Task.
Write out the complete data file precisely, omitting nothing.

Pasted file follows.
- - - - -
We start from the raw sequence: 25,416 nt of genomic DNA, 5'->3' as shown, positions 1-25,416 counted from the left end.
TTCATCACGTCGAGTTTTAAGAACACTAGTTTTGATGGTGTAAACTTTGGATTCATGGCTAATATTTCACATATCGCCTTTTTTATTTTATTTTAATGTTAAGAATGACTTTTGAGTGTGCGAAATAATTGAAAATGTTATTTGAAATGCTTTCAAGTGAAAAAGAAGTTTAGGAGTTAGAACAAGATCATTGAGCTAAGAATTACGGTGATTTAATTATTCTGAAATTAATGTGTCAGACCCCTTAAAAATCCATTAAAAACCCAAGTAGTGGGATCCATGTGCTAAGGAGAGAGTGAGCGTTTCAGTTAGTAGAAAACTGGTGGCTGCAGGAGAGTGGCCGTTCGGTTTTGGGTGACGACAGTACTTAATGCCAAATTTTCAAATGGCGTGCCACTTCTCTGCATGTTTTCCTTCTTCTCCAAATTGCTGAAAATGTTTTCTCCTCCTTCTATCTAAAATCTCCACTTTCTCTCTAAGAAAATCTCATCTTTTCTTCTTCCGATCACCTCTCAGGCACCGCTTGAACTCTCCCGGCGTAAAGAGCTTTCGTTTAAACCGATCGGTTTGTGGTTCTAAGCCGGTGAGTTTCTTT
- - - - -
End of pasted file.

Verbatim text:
We start from the raw sequence: 25,416 nt of genomic DNA, 5'->3' as shown, positions 1-25,416 counted from the left end.
TTCATCACGTCGAGTTTTAAGAACACTAGTTTTGATGGTGTAAACTTTGGATTCATGGCTAATATTTCACATATCGCCTTTTTTATTTTATTTTAATGTTAAGAATGACTTTTGAGTGTGCGAAATAATTGAAAATGTTATTTGAAATGCTTTCAAGTGAAAAAGAAGTTTAGGAGTTAGAACAAGATCATTGAGCTAAGAATTACGGTGATTTAATTATTCTGAAATTAATGTGTCAGACCCCTTAAAAATCCATTAAAAACCCAAGTAGTGGGATCCATGTGCTAAGGAGAGAGTGAGCGTTTCAGTTAGTAGAAAACTGGTGGCTGCAGGAGAGTGGCCGTTCGGTTTTGGGTGACGACAGTACTTAATGCCAAATTTTCAAATGGCGTGCCACTTCTCTGCATGTTTTCCTTCTTCTCCAAATTGCTGAAAATGTTTTCTCCTCCTTCTATCTAAAATCTCCACTTTCTCTCTAAGAAAATCTCATCTTTTCTTCTTCCGATCACCTCTCAGGCACCGCTTGAACTCTCCCGGCGTAAAGAGCTTTCGTTTAAACCGATCGGTTTGTGGTTCTAAGCCGGTGAGTTTCTTT